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Thursday, September 3, 2020

Murder of Crows ~ literary, never intentional !!


கா கா கா  !   கா கா கா; ஆகாரம் உண்ண எல்லோரும்

ஒன்றாக ! அன்போடு ஓடிவாங்க 

-was a song from film Parasakthi, directed by Krishnan Panju and you will see Sivaji Ganesan feeding crows.  Like them or not, they are the city birds. If you ask children of Chennai apartments to name 5 birds – it would be ‘4 crows and 1 sparrow (kuruvi)’.

How superstitious are you !  ~ a few months back, when our students were preparing for their exams, I head them remarking – ‘One for sorrow – two for joy’ on spotting a crow on nearby compound wall.  One crow ! ~ for two (plural) it is Crows and what do you call a group of them ? – somehow the word ‘School of crows’ strikes mind!

To call a group – it is collective.  Collective nouns are names for a collection or a number of people or things. Words like group, herd, and array are collective noun examples.  Remember that nouns are words naming people, animals, places, and things. Collective nouns are in a class all their own.

          Our class took  cut the studies and went to see a Cricket match.

          The herd of buffaloes were roaming on the streets [reference to animal and not to the group out there]

          in the significant case, the jury announced the verdict

          IPL 2020  CSK team would have bubble

          Pallava’s army defeated Chalukyas. 

Getting back, though we tend to spot an odd Kingfisher, Parrots, Pigeons, Cranes and some other birds – most common are the Crows and the ones with darker shade (full black அண்டங்காக்கை)   The term corvids -  includes  crows, magpies and ravens -  they're some of the most intelligent animals in the world.  But Crows and ravens are not the same.  A crow is a bird of the genus Corvus, or more broadly a synonym for all of Corvus.  

In our literature, Crows are social birds with tight-knight family structures that roost in huge numbers, so what do you call a group of crows? While most people call a group of birds a flock, crows, in particular, have been known by a number of terms. The most popular of these is known as a murder, but a group of crows can also be called a horde, mob, muster, or parcel.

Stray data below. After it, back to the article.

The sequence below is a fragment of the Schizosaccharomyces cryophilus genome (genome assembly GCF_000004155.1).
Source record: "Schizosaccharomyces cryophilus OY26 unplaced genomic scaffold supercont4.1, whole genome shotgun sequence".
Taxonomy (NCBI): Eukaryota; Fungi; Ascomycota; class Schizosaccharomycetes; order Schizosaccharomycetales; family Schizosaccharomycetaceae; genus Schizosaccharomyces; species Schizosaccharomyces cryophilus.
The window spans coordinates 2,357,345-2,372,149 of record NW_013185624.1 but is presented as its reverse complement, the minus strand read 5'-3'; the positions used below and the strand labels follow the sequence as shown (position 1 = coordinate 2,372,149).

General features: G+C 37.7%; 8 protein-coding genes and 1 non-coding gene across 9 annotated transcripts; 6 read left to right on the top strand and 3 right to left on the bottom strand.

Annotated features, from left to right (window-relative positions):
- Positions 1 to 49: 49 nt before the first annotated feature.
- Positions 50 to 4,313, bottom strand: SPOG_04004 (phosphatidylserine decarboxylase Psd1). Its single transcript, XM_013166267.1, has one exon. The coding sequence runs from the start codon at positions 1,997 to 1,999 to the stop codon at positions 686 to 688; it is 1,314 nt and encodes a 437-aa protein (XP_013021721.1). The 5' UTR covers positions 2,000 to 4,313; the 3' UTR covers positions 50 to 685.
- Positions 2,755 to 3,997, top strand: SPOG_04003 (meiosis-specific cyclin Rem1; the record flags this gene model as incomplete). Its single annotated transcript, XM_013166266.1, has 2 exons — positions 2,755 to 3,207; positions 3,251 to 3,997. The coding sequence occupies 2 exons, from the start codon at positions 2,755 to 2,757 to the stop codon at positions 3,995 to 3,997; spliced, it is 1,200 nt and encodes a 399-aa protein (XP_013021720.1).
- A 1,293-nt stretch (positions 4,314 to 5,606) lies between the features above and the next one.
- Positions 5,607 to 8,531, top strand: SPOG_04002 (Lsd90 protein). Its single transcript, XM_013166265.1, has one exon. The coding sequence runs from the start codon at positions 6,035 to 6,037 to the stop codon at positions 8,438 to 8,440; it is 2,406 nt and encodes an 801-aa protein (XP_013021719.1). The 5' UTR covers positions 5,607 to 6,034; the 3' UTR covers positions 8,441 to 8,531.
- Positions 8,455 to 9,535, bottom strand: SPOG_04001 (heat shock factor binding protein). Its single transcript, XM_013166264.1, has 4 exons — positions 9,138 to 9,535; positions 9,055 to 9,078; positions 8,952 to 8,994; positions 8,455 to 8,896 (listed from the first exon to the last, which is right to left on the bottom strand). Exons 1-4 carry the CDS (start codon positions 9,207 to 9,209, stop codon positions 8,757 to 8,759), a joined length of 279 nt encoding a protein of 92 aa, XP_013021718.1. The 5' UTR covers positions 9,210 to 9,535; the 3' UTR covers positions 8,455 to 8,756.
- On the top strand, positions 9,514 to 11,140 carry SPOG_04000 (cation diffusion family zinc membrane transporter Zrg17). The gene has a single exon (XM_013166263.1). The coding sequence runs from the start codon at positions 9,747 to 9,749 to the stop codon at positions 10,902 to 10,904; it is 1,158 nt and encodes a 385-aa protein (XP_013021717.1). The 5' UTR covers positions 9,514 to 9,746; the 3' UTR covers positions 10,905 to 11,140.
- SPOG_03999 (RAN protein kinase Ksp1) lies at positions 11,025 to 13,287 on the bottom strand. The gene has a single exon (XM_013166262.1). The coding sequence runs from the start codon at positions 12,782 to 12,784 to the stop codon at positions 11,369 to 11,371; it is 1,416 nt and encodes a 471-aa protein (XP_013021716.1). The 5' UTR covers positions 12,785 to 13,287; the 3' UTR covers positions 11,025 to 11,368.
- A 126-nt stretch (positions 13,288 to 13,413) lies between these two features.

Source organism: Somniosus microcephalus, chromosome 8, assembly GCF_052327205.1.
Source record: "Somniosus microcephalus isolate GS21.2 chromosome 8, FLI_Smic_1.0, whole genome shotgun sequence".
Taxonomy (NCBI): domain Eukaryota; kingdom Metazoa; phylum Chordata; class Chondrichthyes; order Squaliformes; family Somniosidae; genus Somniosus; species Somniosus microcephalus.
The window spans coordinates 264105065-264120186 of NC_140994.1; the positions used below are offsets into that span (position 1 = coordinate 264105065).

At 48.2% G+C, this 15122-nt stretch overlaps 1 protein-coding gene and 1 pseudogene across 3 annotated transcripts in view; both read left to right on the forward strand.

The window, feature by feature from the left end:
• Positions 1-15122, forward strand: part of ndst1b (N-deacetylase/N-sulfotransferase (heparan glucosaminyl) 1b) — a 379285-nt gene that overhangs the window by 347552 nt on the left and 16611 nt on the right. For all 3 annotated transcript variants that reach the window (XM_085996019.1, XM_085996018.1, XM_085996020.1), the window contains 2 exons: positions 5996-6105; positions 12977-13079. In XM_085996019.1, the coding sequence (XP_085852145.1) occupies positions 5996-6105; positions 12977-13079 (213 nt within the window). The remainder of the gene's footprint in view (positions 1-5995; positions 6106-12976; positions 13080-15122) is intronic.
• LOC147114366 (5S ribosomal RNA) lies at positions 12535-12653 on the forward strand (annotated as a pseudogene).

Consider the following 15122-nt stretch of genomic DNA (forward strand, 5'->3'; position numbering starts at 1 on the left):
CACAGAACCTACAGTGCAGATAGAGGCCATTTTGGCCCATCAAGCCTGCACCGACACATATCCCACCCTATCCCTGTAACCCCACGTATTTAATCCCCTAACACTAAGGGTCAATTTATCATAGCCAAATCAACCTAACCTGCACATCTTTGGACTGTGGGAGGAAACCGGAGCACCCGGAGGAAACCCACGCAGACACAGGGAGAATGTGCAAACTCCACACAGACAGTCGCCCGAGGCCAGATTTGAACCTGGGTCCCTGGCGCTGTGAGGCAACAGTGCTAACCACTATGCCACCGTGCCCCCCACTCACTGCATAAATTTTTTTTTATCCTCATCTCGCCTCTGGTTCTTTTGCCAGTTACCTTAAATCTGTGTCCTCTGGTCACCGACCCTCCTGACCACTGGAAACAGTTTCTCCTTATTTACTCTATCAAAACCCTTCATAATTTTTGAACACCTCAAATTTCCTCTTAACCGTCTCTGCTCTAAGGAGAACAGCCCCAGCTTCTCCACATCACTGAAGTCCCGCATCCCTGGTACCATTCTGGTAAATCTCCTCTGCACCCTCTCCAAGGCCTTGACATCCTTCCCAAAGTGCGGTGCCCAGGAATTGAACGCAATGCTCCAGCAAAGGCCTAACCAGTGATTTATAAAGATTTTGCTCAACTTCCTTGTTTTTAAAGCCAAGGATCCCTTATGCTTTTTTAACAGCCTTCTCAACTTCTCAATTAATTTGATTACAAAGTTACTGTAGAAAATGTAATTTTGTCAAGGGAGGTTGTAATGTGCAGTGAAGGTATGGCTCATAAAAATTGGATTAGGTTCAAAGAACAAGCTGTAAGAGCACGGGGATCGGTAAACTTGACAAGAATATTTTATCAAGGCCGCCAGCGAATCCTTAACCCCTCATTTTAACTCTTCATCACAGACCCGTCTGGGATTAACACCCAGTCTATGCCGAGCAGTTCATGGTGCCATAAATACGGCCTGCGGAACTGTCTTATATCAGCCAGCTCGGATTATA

Remember that in elementary school level, we had a lesson highlighting the intelligence of crows – that water at the jug would be too low.  Crow would collect pebbles and keep putting them inside. The water level would raise and crow would quench its thirst.  Miles away, in an  experiment   published in PLOS One, Scientists determined that crows can not only tell the difference between water and sand - they also understand water displacement.  The test involved tubes containing water and a treat floating on top out of reach. The crows filled the tubes with enough rocks or other heavy items to bring the food within reach. They were observed snapping twigs from trees, then stripping it of bark and leaves, and fashioned the node into a hook. They then used these tools to probe into small spaces for food.

Crows and ravens, although in the same genus (Corvus) are different birds. (Think of leopards and tigers; both are in the genus Panthera, and are obviously related, but they are quite distinct animals.) The words "crow" and "raven" themselves have little or no real taxonomic meaning.  

There is a specific word ‘Venery’ – a special type of Collective nouns that denote group of animals.    Although archaic by today's standards, venery can still be used to mean "the practice of hunting."   Some of the collective nouns for birds are :    aerie of eagles; hedge of herons;  herd of swans; host of sparrows; huddle of penguins; kettle of hawks; lamentation of swans; mob of emus; murder of crows; murmuration of starlings; muster of peacocks;  ascension of larks ; brood of hens;  charm of finches;  chattering of chicks

Terms of venery were often based on characteristics people perceived in the animals, not from their intrinsic nature. A "piteousness of doves," for example, refers to the fact that the bird holds a special place in religion.   Perhaps Crows lacked PR and got the collective noun ‘murder’ assigned to them or was it the bias of mankind in being unkind to crows !!  

Crows are omnivorous scavengers and will eat just about anything — insects, seeds, fruits, eggs, and small animals.   Folklore and superstitions further fueled the belief.  

It is held scientific that   common cuckoo uses a sneaky strategy to raise its babies. A  female cuckoo finds a nest built by a bird of a different species, mostly crows, sneaks into the   nest, lays an egg and flies away. The crow often accepts the new egg and brings it up !!

"One for Sorrow" is a traditional children's nursery rhyme that was gifted by our colonial cousins. According to an old superstition, the number of magpies seen tells if one will have bad or good luck.:-

One for sorrow, Two for joy, Three for a girl, Four for a boy, Five for silver, Six for gold, Seven for a secret - Never to be told, Eight for a wish, Nine for a kiss, Ten for a bird, Eleven is worse; Twelve for a dastardly curse.  In Britain, this has been old belief and in  1780,  a note in John Brand's Observations on Popular Antiquities on Lincolnshire has this lyric.  A version of the rhyme became familiar to many UK children when it became the theme tune of an ITV children's TV show called Magpie, which ran from 1968 to 1980. The popularity of this version is thought to have displaced the many regional versions that had previously existed.


Interesting !


With regards – S. Sampathkumar

3rd Sept. 2020.



  1. Good to know ! Am feeding crows and pigions everyday morning, this article made useful reading. Surprise words!